The Language of Vision
This is Part 28 of of a series on vision. It’s like a serialized book! You can read previous chapters here:
Part 1. Part 2. Part3. Part 4. Part 5. Part 6. Part 7. Part 8. Part 9. Part 10. Part 11. Part 12. Part 13. Part 14. Part 15. Part 16. Part 17. Part 18. Part 19. Part 20. Part 21. Part 22. Part 23. Part 24. Part 25. Part 26. Part 27.
Have you ever noticed how many expressions in the English language use words related to the sense of sight?
I’ve been writing about vision for over 3 weeks, so I’ve noticed.
The Metaphors of Sight
Sight is the prevailing metaphor for how we define our lives, how we communicate our understanding of concepts, and how we define problems and solutions.
Vision is the roadmap of our lives.
Someone who proclaims a new approach to an old problem is heralded as a visionary.
When we reflect — or look to the past — we use hindsight. Looking to the future is foresight. Insight gives us wisdom and understanding.
When we follow along with what someone else is presenting, we say, I see to convey our understanding.
When we want to know more about something we look into it. If someone is sending something to you, you’ll look out for it. And if they entrust you with something precious you’ll look after it.
If you’re not paying attention you might overlook something important, and commit an oversight, which may call for you to be subjected to oversight.
Oversight and overlook are examples of contronyms, a word that has two meanings that are are opposite. Contronyms are dependent on clear context, or frames, to be properly understood. How we frame something and the lens we look through influences how we see it.
To access your imagination you get a picture in your mind’s eye. Visionaries can often see the big picture clearly, while others may need to fill in the picture.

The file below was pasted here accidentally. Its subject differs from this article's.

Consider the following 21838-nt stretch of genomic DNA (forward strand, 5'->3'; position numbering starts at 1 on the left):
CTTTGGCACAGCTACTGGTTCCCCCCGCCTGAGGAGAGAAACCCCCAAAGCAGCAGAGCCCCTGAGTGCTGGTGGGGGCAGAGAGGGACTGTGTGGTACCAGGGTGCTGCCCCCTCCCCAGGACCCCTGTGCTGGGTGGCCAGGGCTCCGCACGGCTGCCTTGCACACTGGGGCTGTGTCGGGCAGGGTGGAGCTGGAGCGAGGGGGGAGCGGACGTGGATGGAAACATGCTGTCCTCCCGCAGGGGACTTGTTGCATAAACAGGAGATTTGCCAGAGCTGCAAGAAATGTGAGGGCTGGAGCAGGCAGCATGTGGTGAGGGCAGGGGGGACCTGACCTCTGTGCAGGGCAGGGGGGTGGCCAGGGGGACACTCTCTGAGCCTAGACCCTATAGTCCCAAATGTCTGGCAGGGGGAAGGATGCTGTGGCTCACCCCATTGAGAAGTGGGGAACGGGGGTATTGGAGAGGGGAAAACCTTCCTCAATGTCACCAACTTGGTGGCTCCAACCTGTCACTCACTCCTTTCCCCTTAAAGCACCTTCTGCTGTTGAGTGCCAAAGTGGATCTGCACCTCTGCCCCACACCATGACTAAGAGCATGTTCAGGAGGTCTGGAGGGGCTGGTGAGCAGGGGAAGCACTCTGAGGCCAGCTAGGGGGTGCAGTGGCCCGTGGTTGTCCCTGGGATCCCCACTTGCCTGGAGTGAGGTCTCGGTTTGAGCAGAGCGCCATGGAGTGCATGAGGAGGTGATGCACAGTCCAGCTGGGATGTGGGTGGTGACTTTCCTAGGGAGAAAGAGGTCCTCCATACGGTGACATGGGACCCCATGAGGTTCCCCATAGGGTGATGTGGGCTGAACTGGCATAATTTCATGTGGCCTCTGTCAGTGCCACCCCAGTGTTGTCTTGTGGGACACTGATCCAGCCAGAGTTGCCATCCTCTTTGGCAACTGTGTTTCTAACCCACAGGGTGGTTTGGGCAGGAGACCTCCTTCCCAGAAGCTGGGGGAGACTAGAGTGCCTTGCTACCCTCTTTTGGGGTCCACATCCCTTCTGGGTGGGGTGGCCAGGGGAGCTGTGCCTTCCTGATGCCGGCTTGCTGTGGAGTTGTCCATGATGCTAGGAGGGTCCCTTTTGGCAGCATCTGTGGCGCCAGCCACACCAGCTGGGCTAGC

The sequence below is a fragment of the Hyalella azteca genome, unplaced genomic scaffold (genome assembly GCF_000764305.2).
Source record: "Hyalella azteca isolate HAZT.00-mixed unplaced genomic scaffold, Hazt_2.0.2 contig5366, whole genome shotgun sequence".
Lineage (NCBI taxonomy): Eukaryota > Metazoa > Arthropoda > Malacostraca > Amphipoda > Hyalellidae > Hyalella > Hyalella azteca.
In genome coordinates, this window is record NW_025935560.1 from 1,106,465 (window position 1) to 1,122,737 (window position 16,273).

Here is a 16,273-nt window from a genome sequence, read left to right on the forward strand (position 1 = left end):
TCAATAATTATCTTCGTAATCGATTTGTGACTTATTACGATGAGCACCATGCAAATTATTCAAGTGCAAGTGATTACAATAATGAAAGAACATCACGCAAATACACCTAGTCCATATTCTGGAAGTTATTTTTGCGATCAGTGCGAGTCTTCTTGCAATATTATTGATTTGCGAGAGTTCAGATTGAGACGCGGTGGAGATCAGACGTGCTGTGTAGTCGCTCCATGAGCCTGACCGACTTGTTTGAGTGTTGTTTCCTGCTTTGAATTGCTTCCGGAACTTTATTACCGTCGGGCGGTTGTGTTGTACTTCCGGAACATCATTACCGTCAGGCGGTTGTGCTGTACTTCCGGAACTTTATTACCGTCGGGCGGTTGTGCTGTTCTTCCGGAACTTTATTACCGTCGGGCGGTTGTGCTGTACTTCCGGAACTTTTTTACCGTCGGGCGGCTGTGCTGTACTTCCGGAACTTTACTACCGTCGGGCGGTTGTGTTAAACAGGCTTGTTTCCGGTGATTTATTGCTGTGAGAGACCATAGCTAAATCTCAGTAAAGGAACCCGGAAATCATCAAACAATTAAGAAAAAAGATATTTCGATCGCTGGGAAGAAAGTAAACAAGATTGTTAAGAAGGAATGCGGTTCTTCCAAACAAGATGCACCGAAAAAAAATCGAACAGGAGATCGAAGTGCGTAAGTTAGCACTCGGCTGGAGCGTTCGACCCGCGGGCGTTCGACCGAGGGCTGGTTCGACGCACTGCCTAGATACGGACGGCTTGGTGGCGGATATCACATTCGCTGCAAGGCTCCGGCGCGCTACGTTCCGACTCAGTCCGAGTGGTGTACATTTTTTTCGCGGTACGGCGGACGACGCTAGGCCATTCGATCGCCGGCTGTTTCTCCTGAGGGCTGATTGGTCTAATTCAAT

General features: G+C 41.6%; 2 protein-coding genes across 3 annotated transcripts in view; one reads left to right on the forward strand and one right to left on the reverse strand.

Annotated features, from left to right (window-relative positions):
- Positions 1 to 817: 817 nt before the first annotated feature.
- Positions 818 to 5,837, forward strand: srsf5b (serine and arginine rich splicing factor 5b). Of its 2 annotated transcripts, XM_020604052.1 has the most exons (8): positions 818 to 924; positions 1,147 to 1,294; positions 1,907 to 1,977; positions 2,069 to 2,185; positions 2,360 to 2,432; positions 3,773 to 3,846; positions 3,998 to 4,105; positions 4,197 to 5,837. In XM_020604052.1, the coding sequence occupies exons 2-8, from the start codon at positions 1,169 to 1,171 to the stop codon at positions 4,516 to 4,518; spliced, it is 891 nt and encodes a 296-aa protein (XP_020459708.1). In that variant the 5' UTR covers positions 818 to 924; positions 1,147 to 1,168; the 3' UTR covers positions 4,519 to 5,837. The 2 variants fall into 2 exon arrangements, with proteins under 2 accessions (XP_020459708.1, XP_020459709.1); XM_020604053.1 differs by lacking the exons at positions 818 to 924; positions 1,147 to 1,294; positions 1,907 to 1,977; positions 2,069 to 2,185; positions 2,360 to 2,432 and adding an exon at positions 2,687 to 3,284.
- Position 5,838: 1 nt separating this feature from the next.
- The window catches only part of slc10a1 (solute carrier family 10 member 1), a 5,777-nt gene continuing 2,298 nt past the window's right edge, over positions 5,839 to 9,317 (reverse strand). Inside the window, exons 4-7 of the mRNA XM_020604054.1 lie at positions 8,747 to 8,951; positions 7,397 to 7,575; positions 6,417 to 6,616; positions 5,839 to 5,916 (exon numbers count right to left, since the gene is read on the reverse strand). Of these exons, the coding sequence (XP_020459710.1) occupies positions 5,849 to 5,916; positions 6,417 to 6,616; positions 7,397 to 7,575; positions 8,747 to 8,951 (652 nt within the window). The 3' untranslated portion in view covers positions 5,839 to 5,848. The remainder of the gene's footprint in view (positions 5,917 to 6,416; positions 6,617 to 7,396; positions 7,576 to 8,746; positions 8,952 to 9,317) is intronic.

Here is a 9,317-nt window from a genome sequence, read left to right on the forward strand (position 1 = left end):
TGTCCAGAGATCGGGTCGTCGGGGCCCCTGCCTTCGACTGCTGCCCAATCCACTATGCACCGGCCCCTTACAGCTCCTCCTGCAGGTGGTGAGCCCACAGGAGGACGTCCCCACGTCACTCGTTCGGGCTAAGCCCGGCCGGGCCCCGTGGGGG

Obviously, today’s social media culture is obsessed with the image. But our fascination with visuals goes back to the first photographs and even the first cave drawings. After all, a picture’s worth a thousand words.
We seek the seats or the apartment or the position with the best view. We want to find the best angle so we can see the full picture.
Too focused on the details? You can’t see the forest for the trees. Too focused on the landscape? You may not see what’s right in front of you.
We strive to develop focus — to keep our eye on the ball so we do the important things.
But what are the important things? That depends on your perspective.
To make sure you get everything done you might keep an eye on the time or watch the clock. (I wonder if that’s why we call the timepiece on our wrist a “watch,” but I’m not going to look it up right now.)
If you can’t see past another person’s flaws, you might be blind to their beauty.
Victor Frankl famously wrote about Man’s Search For Meaning. Those who want to know themselves or a higher level of consciousness are said to be seeking enlightenment.
If you’re a seeker of enlightenment, fulfillment, or even achievement, you may look for a sign that you’re on the “right path.”
You do this because our culture conditions us to seek proof. We show our work and display our progress and results because we only believe it when we see it, despite science that shows that we actually see it when we believe it.
Language Represents Values
I can go on, but I think you see the point.
Just in case you don’t see where I’m going (beyond the fact that I’m having incredible fun with the challenge I gave myself to write an entire post using vision metaphors without simply writing a boring bullet list), I will sharpen the focus:
A culture’s language speaks volumes about its values. We live in a culture obsessed with vision and seeing.
Our language confirms that appearance is paramount.
We trust what we see above all else, even knowing that we have blind spots.
What you see is what you get.
What If You’re Not Seeing Clearly?
In this context, if you’re not finding what you’re looking for, it stands to reason that maybe you’re not seeing clearly or you’re looking in the wrong place.
Or, here’s another perspective: close your eyes.
I invite you to consider that vision is only one way we acquire information and get our bearings.
If you’ve lost your way or can’t find what you’re looking for, maybe it’s worth considering that it’s not that you’re looking in the wrong place, but that you’re using the wrong sense.
More on this in the next chapter.
There are so many seeing/sight/vision metaphors that I didn’t cover here. What are your favorites?
Please contribute in the comments.